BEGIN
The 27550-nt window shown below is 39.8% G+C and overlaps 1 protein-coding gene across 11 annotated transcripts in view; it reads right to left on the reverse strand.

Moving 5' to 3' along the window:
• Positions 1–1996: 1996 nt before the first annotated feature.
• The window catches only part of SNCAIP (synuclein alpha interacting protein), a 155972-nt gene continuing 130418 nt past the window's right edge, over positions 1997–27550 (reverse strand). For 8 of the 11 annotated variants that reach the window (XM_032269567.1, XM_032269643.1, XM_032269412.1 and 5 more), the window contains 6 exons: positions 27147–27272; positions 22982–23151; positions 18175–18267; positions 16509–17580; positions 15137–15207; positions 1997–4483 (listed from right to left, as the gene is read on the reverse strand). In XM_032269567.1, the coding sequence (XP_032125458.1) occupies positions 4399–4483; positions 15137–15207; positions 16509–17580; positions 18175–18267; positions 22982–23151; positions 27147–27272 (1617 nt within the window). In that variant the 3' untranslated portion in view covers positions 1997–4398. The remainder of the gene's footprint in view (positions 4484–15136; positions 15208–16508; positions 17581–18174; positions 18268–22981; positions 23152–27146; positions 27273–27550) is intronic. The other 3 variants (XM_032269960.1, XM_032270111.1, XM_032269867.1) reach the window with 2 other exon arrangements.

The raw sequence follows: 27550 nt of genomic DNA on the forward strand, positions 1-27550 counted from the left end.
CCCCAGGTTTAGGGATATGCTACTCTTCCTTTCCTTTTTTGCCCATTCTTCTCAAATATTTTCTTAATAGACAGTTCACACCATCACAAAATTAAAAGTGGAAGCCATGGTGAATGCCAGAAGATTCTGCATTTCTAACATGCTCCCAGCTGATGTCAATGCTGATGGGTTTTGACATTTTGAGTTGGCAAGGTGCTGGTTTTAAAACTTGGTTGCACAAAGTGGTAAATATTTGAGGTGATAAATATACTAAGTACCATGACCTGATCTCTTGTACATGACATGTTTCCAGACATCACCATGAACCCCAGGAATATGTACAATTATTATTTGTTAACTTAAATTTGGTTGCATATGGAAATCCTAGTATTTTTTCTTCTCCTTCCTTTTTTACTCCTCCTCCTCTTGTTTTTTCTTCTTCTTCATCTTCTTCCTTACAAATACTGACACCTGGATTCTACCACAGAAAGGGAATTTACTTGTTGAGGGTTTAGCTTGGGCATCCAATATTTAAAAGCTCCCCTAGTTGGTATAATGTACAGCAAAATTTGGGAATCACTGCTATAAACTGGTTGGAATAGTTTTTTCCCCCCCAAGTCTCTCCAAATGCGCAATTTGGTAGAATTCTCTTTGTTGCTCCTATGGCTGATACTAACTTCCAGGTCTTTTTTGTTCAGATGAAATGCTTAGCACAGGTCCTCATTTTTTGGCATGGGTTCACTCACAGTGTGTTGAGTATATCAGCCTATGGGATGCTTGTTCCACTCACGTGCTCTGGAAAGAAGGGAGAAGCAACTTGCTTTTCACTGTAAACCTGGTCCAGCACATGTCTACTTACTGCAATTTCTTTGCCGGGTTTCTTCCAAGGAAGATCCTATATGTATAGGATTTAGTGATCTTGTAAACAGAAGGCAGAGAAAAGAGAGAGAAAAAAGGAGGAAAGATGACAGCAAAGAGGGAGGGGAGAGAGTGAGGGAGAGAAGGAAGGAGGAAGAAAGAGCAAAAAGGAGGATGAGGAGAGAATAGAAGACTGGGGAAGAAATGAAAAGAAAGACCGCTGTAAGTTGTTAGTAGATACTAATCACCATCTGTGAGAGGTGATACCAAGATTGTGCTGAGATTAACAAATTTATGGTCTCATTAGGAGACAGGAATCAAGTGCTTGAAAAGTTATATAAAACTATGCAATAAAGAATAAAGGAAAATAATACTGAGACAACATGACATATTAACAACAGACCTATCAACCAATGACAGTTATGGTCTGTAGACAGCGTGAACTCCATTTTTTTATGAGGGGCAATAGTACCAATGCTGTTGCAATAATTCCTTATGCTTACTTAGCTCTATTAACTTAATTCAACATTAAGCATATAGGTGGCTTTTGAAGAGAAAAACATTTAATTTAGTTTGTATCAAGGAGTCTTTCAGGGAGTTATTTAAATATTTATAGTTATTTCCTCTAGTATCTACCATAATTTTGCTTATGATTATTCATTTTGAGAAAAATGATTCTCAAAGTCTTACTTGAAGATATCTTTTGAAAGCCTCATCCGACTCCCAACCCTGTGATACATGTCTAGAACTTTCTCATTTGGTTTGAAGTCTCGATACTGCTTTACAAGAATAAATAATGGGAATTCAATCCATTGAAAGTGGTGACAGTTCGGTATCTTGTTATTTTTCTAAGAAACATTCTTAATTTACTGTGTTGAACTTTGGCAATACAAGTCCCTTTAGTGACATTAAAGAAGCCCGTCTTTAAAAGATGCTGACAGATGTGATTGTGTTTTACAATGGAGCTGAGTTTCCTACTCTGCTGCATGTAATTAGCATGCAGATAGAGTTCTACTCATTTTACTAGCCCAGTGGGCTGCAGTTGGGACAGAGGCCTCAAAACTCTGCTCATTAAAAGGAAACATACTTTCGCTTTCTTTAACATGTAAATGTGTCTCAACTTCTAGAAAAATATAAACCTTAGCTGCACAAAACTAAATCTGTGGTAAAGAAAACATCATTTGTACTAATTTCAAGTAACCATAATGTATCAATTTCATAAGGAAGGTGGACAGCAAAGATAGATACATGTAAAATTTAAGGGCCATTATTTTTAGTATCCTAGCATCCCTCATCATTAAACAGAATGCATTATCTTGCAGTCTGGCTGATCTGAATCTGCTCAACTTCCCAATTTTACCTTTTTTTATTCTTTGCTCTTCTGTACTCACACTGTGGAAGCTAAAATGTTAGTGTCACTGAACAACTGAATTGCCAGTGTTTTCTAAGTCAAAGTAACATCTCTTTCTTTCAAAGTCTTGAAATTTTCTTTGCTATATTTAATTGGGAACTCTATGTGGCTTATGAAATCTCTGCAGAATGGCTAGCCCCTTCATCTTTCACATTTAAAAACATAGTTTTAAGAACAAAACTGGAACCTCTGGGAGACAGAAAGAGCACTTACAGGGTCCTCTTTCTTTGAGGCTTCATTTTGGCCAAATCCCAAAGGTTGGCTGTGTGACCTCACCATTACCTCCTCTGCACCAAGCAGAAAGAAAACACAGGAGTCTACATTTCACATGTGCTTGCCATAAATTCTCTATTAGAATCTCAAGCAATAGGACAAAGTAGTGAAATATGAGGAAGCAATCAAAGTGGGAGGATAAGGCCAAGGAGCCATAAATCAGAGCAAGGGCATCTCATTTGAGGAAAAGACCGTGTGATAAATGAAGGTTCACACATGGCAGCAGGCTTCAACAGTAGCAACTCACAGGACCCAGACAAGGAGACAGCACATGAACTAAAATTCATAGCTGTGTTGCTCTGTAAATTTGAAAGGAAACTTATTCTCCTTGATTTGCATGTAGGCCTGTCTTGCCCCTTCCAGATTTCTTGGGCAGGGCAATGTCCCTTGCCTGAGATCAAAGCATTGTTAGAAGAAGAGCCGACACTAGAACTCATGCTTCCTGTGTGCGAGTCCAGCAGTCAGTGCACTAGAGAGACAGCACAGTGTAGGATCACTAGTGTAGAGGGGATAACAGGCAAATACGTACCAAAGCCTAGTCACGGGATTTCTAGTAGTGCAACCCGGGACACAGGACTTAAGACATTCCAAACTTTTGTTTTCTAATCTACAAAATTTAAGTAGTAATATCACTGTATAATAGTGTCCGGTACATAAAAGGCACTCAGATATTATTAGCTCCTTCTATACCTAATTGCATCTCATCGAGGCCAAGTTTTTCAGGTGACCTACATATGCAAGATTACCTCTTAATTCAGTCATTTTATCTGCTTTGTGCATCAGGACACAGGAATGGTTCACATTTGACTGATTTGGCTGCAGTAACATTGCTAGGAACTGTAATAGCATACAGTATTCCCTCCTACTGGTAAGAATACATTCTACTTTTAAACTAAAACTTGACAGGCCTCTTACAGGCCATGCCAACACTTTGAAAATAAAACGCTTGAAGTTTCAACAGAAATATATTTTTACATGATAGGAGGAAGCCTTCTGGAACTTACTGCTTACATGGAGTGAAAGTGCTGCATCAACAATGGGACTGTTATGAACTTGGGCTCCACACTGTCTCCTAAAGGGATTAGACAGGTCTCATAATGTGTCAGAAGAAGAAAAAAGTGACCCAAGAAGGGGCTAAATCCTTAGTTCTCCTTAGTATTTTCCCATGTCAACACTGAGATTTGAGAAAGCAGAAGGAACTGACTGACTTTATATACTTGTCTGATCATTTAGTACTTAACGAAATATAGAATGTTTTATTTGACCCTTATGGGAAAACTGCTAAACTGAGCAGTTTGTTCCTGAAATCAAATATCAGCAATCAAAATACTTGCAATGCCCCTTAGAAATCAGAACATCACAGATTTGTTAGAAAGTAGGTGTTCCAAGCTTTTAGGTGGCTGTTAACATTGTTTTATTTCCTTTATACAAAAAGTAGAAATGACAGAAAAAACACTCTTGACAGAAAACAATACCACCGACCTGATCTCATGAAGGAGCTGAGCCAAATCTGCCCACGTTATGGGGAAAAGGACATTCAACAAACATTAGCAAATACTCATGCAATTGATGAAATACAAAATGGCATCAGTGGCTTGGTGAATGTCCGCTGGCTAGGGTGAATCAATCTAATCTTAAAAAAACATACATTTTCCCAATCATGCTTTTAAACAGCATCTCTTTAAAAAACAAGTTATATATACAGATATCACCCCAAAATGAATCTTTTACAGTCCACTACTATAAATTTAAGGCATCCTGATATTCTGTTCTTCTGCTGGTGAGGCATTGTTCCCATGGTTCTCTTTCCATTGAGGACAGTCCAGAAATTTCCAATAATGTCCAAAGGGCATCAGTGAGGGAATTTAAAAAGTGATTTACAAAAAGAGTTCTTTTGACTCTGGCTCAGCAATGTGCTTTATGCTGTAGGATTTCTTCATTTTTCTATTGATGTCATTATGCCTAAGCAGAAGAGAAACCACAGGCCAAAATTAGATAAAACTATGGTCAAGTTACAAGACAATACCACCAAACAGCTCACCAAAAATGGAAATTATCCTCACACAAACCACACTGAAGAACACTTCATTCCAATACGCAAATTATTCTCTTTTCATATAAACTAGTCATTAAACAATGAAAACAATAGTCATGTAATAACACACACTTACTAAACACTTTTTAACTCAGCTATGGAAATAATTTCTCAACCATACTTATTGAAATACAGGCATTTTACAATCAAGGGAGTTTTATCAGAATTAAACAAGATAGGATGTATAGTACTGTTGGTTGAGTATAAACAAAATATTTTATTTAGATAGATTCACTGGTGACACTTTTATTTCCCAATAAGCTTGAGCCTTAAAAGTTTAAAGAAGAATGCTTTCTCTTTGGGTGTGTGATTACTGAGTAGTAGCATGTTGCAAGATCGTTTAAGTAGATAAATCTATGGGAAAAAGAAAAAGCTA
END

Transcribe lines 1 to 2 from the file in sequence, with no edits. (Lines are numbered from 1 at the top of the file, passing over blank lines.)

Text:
The 27550-nt window shown below is 39.8% G+C and overlaps 1 protein-coding gene across 11 annotated transcripts in view; it reads right to left on the reverse strand.

Moving 5' to 3' along the window: